Part of getting a child to be open to different foods is to constantly present them to them. If you are always introducing new foods to them chances are they will be willing to try new things more consistently and who knows they may actually like some of them!
My son is now 7 and his favorite foods are sushi, butter chicken, pineapple fried rice, and of course macaroni and cheese. My son has been eating real sushi not just California rolls and indian food since about 2 years old. He loves Thai food, and demolish Korean lemongrass chicken wings without a second thought. I like to believe it’s because I exposed him to all of these different flavors as a kid. I never made a big production out of trying something new we just did it.
I am currently doing the same for my 8 month old. So far it looks like she may be following in her brothers very open to everything footsteps. This was the haul I came home from the farmers market with.
farmers market delights
One of my favorite fruits is a Lychee. Anyway you can prepare Lychee I will eat it. The Longan, is very similar to a Lycee so when I saw them I pounced and literally got the last bag. We snack on these and I peel them and put them in my son’s lunch. You can make a little salad with cherries, and mangos. MMMMM! Let’s explore the Longan shall we?
The longan; literally: “Dragon Eye”), is so named because it resembles an eyeball when its fruit is shelled (the black seed shows through the translucent flesh like a pupil/iris). The seed is small, round and hard, and of an enamel-like, lacquered black. The fully ripened, freshly harvested shell is bark-like, thin, and firm, making the fruit easy to shell by squeezing the fruit out as if one is “cracking” a sunflower seed. When the shell has more moisture content and is more tender, the fruit becomes less convenient to shell. The tenderness of the shell varies due to either premature harvest, variety, weather conditions, or transport/storage conditions.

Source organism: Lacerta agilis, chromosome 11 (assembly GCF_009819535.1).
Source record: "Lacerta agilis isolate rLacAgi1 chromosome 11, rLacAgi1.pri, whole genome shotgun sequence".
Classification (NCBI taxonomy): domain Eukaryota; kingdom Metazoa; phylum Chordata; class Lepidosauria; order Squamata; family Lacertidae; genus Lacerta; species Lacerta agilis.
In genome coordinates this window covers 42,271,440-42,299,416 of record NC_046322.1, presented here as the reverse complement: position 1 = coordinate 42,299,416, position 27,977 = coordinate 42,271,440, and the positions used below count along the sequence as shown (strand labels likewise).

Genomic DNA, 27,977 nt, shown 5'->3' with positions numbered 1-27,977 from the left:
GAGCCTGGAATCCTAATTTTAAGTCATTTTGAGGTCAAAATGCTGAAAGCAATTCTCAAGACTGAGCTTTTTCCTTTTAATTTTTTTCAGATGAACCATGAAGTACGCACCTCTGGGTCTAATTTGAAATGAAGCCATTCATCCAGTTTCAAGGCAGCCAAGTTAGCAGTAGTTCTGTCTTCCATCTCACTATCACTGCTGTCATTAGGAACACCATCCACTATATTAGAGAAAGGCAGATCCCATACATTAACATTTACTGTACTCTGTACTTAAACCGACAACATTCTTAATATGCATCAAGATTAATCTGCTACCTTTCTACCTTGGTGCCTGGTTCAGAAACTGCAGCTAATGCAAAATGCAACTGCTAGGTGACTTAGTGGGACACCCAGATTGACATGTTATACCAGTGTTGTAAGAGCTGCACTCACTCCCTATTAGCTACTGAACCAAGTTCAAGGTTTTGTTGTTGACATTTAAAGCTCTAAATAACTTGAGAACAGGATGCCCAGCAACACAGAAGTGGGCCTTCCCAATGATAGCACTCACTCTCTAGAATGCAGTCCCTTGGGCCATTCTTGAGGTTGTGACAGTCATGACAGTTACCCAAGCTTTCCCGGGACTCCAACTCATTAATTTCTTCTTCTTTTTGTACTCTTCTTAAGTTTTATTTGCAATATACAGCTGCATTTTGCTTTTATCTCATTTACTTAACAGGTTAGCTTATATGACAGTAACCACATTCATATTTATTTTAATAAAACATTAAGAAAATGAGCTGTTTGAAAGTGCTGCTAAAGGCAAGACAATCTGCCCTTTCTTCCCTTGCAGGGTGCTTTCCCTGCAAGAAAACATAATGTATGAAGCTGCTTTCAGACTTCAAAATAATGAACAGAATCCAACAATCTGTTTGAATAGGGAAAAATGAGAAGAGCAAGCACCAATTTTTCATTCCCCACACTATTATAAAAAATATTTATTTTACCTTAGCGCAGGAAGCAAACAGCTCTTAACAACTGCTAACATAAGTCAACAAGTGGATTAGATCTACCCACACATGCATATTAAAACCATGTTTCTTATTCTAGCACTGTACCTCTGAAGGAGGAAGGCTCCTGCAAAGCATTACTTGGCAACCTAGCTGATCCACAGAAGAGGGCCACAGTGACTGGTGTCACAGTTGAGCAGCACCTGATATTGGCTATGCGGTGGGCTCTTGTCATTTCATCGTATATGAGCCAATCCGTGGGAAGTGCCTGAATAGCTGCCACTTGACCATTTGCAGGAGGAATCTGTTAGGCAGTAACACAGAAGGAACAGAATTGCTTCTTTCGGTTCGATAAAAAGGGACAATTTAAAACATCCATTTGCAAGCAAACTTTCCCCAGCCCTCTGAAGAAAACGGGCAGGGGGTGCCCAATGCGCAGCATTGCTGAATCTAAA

Next we have the yuca!
Yuca root, or occasionally Yucca root (Manihot esculenta), usually known as ‘cassava’ or ‘manioc’ (also tapioca plant, sago, boba), is the tuber of a large shrub. The tuberous roots, with a bark-like skin and white starchy flesh, is a tropical vegetable that is now widely grown and consumed in Africa, Asia, Latin America, and the Caribbean. In many countries, yucca root is a dietary staple usually eaten boiled, steamed, and in flour form as thickeners or additional ingredients for noodles, cakes, and pastries. Tapioca is a starch extracted from the root, and cassareep is a thick syrupy flavoring made from cassava juice. It is also ground into a meal to make bread. Cassareep is a key ingredient in Jamaican Pepper Pot. The leaves are also eaten as a vegetable. Here is a video for one of my favorite Yuca recipes, Yuca con mojo
low in fat, high on flavor! These are tasty Caribbean treats.
The guinep is grown and cultivated for its ovoid, green fruit, which grow in bunches. The fruit, somewhat like a cross between a lychee and a lime, has a tight and thin, but rigid layer of skin, traditionally opened by biting into with the teeth. Inside the skin is the tart, tangy, creamy pulp (technically the seed coat, or aril), which is sucked by putting the whole fruit inside the mouth (hence the name mamoncillo as mamar means “to suck”) because the seed takes most of the volume of what is inside the skin. Despite the light color of the fruit’s flesh, the juice stains a dark brown color, and was often used by indigenous Arawak natives to dye cloth.
Asian Pear or Nashi.
Despite having a texture similar to that of apples, Asian pears closely resemble other pear varieties in their nutritional profile. These fruits are high in fiber, low in calories and contain a number of micronutrients that are important for blood, bone and cardiovascular health. Although delicious on their own, the light sweetness and crispy texture of Asian pears makes them a unique addition to any salad or stir fry.
The West Indian avocado.
Much better bang for your buck!
The West Indian avocado tree produces enormous, smooth round, glossy green fruits that are low in oil and weigh up to 2 pounds. They are summer- or fall-ripening. They have leathery, pliable, non-granular skin. The leaves are not aromatic. Grown in Florida, West Indies, Bahamas, Bermuda, and the tropics of the Old World. Not grown in California. They taste almost the same as a Hass avocado just bigger.